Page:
Investors in Africa have continued to choose Nigeria over most countries in the continent as the preferred investment destination because of the country’s strong fundamentals.
In a report titled: “Sub-saharan Africa in 2014- Erosion of Buffers Raises Risks,” Renaissance Capital (RenCap), a research and investment advisory firm listed a Current Account (CA) surplus and smaller budget deficit as some of the factors attracting investors to Nigeria.
The report however pointed out that the attractiveness of Nigeria over Kenya may narrow, as “Nigeria’s shine is dulled by fiscal laxity due to preparations for the 2015 polls and the uncertainty of monetary policy post the tenure of current Central Bank of Nigeria (CBN) Governor, Sanusi Lamido Sanusi.” It anticipated that the Nigerian stock market would grow between 10 and 20 per cent this year, partially on account of inflation, as well as the market’s relatively favourable fundamentals.
“On the naira debt front, as long as real interest rates remain above five per cent, we think local investors will put their money into fixed income products. We expect a slowdown in demand for one-year risk and see investors leaning towards debt of shorter maturity.
“Downward pressure on yields from rising interest from foreign investors may be countered by the dampening effect of tight liquidity on local investors. We do not see the liquidity situation easing at least until Sanusi leaves office,” it added.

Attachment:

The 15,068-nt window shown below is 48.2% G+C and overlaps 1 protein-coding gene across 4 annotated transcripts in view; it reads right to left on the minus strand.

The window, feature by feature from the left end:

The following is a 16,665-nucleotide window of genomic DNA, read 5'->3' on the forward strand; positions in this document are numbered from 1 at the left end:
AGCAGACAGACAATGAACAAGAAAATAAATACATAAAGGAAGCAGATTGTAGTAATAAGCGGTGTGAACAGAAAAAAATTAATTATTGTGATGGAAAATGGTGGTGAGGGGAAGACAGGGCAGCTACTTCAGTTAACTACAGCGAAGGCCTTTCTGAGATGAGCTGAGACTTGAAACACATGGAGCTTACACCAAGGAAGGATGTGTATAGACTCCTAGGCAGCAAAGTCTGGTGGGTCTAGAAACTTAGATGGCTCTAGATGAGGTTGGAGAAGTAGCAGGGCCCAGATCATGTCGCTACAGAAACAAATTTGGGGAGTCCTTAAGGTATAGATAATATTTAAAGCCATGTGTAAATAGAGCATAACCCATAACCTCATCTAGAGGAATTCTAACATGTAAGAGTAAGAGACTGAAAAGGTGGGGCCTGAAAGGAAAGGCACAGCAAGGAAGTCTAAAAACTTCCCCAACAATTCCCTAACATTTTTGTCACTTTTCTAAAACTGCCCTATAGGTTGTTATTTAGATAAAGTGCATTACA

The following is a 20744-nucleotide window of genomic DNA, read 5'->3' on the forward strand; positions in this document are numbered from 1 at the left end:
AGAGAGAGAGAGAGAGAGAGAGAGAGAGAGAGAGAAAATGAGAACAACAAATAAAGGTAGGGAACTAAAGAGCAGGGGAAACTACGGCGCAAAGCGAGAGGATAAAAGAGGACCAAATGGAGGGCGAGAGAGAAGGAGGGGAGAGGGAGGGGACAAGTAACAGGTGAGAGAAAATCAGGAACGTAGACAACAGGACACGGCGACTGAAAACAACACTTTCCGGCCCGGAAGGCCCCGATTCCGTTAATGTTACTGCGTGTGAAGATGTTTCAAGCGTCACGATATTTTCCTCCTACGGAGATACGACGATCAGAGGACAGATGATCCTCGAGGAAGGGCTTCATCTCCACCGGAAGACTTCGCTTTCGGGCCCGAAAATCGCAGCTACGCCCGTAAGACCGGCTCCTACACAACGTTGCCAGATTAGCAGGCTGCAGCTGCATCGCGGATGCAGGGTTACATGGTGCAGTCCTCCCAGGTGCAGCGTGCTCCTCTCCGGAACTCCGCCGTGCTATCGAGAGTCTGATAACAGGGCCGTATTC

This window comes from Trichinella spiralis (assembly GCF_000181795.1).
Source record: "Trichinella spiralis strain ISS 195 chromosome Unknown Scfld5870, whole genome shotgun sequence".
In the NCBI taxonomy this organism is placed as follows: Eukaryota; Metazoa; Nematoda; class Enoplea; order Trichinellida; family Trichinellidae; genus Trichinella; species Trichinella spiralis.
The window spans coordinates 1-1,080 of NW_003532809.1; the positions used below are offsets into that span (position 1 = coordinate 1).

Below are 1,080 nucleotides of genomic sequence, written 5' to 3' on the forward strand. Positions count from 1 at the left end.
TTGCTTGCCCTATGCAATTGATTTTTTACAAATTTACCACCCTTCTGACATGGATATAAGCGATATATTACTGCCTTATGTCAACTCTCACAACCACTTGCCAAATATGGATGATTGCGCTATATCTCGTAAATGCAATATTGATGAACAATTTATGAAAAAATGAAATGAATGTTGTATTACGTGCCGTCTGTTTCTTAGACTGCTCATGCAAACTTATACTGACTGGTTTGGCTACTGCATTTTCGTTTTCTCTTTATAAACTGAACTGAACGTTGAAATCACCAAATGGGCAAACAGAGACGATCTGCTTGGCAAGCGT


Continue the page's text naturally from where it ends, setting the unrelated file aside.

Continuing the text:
Preliminary estimates suggest that Nigeria’s rebased economy would be large and the country may be Africa’s biggest economy post-GDP revision this year.
Agriculture’s share of the economy is also expected to drop to 25 to 30 per cent under the new GDP series, from 40 per cent. Manufacturing’s contribution to GDP is expected to edge up to between five and six per cent, from four per cent. In addition, the report showed that under the proposed rebased GDP, services would dominate as the country’s biggest economic sector, led by trade, transport and telecoms.
“We expect growth in 2014 to improve to 6.9 per cent, from our 2013 estimate of 6.7 per cent, under the current GDP series. We expect an increase in government spending, due to election-related expenses that will help spur an increase in economic activity.
“Moreover, lower inflation should also support stronger household consumption. The upside risk to our growth projection, albeit small, is a significant improvement in oil production on the back of a slowdown in oil theft.
“We believe an upward adjustment in the size of some fast-growing sectors – such as telecoms – will reveal that once activity in the sector is properly accounted for, its growth is not as strong as the 20 per cent + growth rates, under the current GDP series, suggest,” it added.